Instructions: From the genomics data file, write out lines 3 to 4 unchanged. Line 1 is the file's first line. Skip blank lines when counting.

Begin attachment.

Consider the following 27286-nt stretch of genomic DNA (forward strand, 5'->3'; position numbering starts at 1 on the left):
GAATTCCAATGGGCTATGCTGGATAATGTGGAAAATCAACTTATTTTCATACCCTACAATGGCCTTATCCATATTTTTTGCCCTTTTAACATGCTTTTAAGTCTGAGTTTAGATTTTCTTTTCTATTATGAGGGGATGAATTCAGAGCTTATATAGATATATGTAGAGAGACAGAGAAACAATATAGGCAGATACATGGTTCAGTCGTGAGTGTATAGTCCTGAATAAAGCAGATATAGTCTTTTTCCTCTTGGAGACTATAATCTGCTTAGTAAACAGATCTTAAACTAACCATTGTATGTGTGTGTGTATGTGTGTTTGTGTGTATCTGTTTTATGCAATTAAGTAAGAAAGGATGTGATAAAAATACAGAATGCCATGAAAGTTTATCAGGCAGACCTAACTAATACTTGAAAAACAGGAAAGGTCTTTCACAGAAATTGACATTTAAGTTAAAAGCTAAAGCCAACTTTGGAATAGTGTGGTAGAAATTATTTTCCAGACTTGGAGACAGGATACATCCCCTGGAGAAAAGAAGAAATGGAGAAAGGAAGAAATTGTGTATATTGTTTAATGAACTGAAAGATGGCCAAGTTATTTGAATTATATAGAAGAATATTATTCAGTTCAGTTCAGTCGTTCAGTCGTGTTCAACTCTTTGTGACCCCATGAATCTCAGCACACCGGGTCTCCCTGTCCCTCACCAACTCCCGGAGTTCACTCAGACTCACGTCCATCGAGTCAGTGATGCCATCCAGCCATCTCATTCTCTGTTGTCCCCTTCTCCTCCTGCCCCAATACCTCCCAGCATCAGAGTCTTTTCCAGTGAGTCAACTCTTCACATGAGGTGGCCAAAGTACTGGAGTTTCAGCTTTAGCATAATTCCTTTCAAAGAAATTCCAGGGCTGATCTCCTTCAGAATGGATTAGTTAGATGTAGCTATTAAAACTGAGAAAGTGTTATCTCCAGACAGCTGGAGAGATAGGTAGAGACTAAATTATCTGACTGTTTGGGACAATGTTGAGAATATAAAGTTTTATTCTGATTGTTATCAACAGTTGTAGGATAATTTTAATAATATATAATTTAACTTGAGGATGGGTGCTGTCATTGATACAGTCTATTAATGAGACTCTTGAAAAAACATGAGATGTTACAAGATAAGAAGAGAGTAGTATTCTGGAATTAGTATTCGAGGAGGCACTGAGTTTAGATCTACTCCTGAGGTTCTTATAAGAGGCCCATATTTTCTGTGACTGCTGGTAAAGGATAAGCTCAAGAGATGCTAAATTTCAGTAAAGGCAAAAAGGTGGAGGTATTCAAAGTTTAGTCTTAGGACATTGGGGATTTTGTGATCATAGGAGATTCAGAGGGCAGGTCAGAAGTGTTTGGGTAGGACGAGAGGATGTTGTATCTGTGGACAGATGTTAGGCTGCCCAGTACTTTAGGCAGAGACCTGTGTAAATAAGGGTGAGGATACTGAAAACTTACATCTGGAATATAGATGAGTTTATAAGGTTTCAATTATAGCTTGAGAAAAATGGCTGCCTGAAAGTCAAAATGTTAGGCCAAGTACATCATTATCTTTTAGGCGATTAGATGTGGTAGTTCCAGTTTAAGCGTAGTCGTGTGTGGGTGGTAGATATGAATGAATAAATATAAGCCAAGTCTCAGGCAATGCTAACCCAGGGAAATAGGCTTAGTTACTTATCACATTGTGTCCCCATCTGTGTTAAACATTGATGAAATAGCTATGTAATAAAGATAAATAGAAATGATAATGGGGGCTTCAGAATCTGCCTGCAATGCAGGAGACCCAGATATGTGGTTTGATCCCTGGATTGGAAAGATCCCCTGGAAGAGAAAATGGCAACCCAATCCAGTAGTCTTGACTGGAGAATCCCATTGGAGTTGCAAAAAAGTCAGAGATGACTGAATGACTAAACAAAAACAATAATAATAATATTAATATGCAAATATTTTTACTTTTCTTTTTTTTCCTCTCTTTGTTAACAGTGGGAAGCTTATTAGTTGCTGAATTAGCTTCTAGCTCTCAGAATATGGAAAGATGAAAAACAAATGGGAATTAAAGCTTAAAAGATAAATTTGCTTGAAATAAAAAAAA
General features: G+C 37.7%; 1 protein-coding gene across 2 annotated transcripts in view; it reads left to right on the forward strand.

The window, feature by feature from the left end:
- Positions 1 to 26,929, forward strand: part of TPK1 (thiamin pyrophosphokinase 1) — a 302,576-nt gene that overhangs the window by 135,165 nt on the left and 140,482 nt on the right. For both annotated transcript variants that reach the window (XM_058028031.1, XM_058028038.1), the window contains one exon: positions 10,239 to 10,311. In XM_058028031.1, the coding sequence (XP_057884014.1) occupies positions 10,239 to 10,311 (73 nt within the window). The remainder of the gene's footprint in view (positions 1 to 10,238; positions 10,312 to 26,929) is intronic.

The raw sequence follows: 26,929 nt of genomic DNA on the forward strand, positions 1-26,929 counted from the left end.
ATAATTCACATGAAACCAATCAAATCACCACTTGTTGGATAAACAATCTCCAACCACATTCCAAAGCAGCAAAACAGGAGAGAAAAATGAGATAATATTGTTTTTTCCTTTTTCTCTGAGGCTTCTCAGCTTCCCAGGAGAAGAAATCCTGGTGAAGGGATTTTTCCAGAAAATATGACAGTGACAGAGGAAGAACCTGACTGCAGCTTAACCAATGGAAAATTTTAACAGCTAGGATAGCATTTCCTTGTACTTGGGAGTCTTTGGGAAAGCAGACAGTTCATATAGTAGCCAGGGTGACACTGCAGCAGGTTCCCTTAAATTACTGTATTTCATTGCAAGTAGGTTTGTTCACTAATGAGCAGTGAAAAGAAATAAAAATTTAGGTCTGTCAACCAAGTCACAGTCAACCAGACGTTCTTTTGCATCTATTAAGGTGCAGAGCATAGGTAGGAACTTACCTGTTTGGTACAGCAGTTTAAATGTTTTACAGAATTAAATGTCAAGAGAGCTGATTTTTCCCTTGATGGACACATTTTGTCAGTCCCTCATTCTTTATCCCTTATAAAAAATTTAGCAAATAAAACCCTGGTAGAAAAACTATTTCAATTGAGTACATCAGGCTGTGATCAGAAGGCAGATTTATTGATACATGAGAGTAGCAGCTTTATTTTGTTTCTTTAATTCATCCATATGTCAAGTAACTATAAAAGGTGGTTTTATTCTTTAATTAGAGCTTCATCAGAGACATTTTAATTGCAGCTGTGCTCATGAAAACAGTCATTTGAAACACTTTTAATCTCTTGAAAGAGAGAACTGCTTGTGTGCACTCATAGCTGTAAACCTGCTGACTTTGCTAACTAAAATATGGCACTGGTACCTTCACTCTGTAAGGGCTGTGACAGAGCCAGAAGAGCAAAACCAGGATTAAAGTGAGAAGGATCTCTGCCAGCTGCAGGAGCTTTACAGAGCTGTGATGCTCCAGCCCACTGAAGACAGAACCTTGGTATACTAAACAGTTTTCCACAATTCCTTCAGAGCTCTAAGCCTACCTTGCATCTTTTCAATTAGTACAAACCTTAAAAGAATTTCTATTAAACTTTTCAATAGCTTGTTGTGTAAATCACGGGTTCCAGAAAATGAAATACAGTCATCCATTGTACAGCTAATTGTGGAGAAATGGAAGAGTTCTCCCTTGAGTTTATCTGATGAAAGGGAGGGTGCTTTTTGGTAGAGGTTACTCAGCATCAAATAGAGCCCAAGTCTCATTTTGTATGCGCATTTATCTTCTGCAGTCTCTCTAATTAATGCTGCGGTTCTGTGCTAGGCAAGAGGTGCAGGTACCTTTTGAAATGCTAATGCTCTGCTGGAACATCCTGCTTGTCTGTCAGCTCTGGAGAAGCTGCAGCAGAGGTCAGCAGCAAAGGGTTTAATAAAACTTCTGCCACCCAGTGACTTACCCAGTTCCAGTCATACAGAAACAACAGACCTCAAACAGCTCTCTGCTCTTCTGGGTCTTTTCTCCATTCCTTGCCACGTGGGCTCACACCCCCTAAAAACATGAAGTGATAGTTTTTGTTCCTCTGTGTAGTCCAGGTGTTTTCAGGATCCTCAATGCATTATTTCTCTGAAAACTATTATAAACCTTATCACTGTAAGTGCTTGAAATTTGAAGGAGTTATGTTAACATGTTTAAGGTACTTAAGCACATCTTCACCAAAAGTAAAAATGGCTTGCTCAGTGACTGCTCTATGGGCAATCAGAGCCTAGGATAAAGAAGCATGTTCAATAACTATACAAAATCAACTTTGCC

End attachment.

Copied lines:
General features: G+C 37.7%; 1 protein-coding gene across 2 annotated transcripts in view; it reads left to right on the forward strand.

The window, feature by feature from the left end: